Suicide, drug overdose, and mental illness in the perinatal period are significant and preventable contributors to maternal deaths, said psychiatrists at a workshop on perinatal maternal mortality during the virtual annual meeting of the Academy of Consultation-Liaison Psychiatry.
“Overall, mental health conditions are on a par with hypertensive crisis and postpartum hemorrhage as causes of maternal mortality,” said James Levenson, M.D., a professor of psychiatry at the Virginia Commonwealth University.
During the workshop, perinatal psychiatrists presented data from the Centers for Disease Control and Prevention (CDC) and state-level data from Maternal Mortality Review Committees (MMRCs) in Massachusetts and Washington. MMRCs are multidisciplinary committees charged with reviewing cases of maternal death, determining causes and contributing factors, and developing recommendations to prevent deaths.
Analyzing data from 14 state MMRCs, the CDC Maternal Mortality Team determined that of 453 pregnancy-related deaths between 2008 and 2017, 46 were related to mental illness, including deaths by suicide (63%), nonsuicidal overdoses (24%), or other mental illness–related causes or injury of unknown intent (13%). Of these deaths, 65% occurred between 42 days and one year after giving birth. Analyses of perinatal maternal mortality data from Massachusetts and Washington State mirrored those results.
The data have resulted in recommendations from the American College of Obstetrics and Gynecology for a “new paradigm” of postpartum care: shifting from a single encounter at six weeks to care that is an ongoing, individualized, and woman-centered process. Likewise, the American Academy of Pediatrics recommends that primary care pediatricians screen mothers for depression at children’s one- , two- , four- , and six-month well visits.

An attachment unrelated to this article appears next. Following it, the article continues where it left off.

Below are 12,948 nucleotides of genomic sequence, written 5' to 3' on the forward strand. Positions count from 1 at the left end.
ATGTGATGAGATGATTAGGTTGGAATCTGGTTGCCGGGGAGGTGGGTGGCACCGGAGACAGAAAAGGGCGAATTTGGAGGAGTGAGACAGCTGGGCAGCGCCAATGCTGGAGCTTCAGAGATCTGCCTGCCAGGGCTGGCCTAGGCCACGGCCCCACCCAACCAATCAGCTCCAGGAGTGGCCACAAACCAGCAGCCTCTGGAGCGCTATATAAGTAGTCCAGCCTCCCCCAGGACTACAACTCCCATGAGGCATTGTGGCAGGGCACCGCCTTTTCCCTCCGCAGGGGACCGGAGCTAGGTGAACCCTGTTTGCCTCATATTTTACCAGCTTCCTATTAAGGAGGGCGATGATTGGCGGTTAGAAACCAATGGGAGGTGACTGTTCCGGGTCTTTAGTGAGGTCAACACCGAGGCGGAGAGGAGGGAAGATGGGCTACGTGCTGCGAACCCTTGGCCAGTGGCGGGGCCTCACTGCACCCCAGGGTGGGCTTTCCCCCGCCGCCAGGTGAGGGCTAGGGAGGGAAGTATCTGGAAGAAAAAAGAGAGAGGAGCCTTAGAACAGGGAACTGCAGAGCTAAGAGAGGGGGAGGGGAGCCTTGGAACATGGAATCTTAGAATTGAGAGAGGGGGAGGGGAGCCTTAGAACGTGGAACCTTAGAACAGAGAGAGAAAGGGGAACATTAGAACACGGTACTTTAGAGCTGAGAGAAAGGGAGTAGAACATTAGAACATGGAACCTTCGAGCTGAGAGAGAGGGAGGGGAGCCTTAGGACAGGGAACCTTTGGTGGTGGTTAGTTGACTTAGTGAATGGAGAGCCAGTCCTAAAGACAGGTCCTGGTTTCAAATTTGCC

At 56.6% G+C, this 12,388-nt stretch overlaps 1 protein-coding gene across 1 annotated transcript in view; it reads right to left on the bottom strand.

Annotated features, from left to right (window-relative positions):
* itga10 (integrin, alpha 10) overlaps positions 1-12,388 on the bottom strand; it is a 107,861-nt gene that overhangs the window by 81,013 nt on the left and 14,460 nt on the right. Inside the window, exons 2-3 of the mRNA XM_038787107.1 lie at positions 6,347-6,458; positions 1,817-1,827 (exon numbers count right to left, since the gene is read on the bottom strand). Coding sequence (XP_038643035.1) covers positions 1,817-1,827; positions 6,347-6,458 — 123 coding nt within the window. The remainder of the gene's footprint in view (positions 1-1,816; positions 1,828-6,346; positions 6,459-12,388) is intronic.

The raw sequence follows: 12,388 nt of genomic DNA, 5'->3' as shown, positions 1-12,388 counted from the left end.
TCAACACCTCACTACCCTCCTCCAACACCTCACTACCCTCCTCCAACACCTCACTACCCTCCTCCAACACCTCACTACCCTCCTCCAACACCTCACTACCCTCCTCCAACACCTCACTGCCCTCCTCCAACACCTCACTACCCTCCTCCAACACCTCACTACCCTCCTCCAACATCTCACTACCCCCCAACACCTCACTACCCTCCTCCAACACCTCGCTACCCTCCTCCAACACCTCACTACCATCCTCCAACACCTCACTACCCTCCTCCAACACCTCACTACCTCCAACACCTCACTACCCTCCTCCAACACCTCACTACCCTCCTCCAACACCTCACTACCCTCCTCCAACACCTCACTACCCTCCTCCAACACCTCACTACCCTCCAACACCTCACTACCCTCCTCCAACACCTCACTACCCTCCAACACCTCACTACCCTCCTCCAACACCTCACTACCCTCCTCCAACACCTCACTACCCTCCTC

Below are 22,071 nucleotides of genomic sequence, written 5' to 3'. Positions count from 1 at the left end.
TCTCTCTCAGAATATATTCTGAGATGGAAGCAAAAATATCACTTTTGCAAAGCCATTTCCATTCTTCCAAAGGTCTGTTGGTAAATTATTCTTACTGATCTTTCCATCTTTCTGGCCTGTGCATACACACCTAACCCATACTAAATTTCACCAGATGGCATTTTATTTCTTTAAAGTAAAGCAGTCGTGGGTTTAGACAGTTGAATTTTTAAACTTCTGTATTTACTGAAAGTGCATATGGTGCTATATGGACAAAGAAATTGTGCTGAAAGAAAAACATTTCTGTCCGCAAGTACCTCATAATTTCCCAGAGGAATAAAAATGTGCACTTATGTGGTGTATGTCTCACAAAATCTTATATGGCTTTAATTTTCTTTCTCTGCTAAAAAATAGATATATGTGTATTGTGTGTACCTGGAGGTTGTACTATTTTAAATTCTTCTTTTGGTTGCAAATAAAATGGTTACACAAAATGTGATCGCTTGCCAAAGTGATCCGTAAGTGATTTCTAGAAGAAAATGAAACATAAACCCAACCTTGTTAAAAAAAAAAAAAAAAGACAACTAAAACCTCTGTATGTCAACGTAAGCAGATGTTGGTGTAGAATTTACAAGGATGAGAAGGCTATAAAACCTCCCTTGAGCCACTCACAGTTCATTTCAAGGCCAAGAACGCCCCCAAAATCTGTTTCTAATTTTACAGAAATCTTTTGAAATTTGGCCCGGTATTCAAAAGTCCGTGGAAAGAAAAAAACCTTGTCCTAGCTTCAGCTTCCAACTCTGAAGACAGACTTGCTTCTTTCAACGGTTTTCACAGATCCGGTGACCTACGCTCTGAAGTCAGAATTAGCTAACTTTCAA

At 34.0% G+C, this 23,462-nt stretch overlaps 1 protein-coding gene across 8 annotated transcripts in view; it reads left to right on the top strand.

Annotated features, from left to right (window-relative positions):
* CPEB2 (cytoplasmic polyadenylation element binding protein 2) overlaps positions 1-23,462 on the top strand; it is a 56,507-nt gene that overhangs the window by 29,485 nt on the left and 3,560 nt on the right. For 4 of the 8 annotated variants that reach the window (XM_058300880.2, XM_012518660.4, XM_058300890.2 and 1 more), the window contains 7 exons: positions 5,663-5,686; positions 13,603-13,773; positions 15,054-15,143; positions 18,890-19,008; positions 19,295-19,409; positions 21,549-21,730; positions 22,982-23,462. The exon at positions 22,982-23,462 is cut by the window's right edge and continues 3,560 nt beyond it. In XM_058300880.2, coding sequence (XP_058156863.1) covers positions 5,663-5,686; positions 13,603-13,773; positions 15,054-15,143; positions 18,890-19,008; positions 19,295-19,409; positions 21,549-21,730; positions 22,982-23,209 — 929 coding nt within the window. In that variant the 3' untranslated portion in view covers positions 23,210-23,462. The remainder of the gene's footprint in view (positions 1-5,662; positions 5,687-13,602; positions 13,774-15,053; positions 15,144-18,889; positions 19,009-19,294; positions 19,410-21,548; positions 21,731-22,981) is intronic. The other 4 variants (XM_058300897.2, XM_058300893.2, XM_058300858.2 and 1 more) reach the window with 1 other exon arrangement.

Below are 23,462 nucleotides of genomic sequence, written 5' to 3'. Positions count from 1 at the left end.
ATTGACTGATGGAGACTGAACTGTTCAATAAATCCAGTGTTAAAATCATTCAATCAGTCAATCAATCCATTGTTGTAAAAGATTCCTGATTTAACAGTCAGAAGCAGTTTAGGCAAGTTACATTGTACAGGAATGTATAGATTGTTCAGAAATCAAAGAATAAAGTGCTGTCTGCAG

Speakers at the meeting encouraged psychiatrists to participate in state MMRCs. “We know that the perinatal period is often associated with the first onset of mental illness, and psychiatric illness is under- or misdiagnosed in this period,” said Christina Wichman, D.O., a professor of psychiatry and behavioral medicine and obstetrics and gynecology at Medical College of Wisconsin. “Involvement of mental health professionals on these committees is really important.
For related information, see the Psychiatric News article “Study Finds Alarming Increase in Suicidality During Pregnancy.”
APA’s Next Town Hall to Examine How Racism Affects Diversity in Psychiatric Workforce
Register now for the town hall “Structural Racism & Psychiatric Residency Training: Recruitment, Retention, and Development,” to be held Monday, February 8, at 8 p.m. ET. Panelists will address the disproportionate number of minority psychiatrists, their experiences in different practice settings, and why having diversity in the psychiatric workforce psychiatry is important for everyone.
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